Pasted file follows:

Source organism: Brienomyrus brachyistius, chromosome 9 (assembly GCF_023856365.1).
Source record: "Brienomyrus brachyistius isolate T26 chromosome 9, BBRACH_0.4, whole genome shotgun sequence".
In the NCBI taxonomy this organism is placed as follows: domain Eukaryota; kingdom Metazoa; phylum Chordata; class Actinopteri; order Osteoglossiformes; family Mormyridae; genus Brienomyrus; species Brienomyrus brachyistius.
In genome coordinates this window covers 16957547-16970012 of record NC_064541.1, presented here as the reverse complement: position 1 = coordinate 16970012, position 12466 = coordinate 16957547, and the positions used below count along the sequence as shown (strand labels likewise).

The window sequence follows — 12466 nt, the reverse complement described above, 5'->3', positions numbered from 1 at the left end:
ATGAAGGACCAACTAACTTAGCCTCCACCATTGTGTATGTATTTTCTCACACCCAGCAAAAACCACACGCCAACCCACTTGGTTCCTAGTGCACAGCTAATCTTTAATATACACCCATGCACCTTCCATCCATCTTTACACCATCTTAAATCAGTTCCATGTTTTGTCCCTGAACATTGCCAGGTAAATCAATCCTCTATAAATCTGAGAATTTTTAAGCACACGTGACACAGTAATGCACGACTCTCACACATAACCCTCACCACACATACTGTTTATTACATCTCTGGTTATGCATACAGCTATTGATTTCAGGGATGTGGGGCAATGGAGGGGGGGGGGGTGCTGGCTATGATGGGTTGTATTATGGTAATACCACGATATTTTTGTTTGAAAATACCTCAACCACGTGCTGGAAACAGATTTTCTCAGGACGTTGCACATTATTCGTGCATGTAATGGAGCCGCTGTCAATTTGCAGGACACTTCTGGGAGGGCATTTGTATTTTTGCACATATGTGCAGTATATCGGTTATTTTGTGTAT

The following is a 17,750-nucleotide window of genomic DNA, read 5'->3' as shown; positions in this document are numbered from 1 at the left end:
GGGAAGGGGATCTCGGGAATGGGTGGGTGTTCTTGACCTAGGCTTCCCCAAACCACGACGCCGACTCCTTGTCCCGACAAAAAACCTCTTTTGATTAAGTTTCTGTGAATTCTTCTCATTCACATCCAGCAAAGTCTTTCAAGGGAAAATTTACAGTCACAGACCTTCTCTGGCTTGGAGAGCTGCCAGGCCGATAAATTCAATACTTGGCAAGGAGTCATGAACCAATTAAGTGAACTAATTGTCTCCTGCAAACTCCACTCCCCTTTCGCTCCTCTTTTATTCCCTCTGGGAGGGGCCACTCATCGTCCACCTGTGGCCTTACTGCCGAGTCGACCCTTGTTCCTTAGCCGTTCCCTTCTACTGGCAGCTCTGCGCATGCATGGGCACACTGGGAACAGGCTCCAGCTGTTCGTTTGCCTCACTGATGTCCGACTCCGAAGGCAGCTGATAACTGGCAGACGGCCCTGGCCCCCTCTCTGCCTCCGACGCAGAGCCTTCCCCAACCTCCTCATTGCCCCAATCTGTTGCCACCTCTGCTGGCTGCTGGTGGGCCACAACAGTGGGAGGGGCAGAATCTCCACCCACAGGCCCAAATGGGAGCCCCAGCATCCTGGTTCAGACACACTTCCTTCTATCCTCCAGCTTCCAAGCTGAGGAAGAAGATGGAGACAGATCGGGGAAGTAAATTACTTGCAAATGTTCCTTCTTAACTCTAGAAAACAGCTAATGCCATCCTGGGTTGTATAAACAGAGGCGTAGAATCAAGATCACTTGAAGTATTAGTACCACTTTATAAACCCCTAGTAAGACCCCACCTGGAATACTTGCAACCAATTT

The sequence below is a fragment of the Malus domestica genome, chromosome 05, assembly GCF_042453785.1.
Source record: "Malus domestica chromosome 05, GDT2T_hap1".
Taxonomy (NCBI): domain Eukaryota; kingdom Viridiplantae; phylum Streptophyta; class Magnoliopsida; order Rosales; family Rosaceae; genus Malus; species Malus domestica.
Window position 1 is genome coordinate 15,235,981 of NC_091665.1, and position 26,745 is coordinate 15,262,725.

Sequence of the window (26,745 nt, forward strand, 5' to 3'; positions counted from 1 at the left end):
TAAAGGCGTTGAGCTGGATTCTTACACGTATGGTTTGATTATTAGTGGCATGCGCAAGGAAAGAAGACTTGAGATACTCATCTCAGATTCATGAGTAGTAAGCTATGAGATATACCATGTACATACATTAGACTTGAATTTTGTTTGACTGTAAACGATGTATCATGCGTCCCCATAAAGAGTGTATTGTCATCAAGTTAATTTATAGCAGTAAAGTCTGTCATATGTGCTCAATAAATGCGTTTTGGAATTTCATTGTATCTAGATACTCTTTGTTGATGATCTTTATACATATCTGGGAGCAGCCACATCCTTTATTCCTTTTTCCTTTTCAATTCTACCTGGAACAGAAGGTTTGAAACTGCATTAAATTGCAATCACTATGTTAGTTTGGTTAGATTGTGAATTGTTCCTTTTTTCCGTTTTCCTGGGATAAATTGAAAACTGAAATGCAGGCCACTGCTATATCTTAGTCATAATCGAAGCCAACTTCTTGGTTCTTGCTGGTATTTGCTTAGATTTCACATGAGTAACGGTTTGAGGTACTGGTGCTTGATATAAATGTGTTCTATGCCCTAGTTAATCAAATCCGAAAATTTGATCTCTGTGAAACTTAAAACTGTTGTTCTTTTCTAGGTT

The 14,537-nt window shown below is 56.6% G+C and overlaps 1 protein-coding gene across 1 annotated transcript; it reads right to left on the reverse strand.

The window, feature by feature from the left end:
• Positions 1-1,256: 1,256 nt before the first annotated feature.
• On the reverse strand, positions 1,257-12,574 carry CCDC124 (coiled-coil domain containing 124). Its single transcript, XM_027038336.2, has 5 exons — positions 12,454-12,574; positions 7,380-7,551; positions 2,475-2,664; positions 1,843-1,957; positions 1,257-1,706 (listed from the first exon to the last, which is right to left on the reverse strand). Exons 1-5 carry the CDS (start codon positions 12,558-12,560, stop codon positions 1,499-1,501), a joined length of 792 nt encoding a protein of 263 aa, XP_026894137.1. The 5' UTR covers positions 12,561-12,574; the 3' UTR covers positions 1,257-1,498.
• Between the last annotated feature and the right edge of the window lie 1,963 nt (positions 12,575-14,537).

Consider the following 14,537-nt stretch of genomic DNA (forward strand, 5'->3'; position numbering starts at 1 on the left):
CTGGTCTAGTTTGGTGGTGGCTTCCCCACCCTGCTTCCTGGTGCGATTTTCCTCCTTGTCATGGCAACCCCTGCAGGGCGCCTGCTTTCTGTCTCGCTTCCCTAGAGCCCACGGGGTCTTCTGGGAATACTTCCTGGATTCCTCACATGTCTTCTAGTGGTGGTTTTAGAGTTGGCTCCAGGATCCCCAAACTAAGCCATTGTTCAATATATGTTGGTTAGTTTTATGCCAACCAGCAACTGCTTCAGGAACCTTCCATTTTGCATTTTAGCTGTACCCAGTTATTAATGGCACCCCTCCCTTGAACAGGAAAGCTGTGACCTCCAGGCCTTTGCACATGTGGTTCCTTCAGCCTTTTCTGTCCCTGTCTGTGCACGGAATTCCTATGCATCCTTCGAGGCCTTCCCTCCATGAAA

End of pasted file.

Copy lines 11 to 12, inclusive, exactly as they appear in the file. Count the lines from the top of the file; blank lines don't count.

Taxonomy (NCBI): domain Eukaryota; kingdom Viridiplantae; phylum Streptophyta; class Magnoliopsida; order Rosales; family Rosaceae; genus Malus; species Malus domestica.
Window position 1 is genome coordinate 15,235,981 of NC_091665.1, and position 26,745 is coordinate 15,262,725.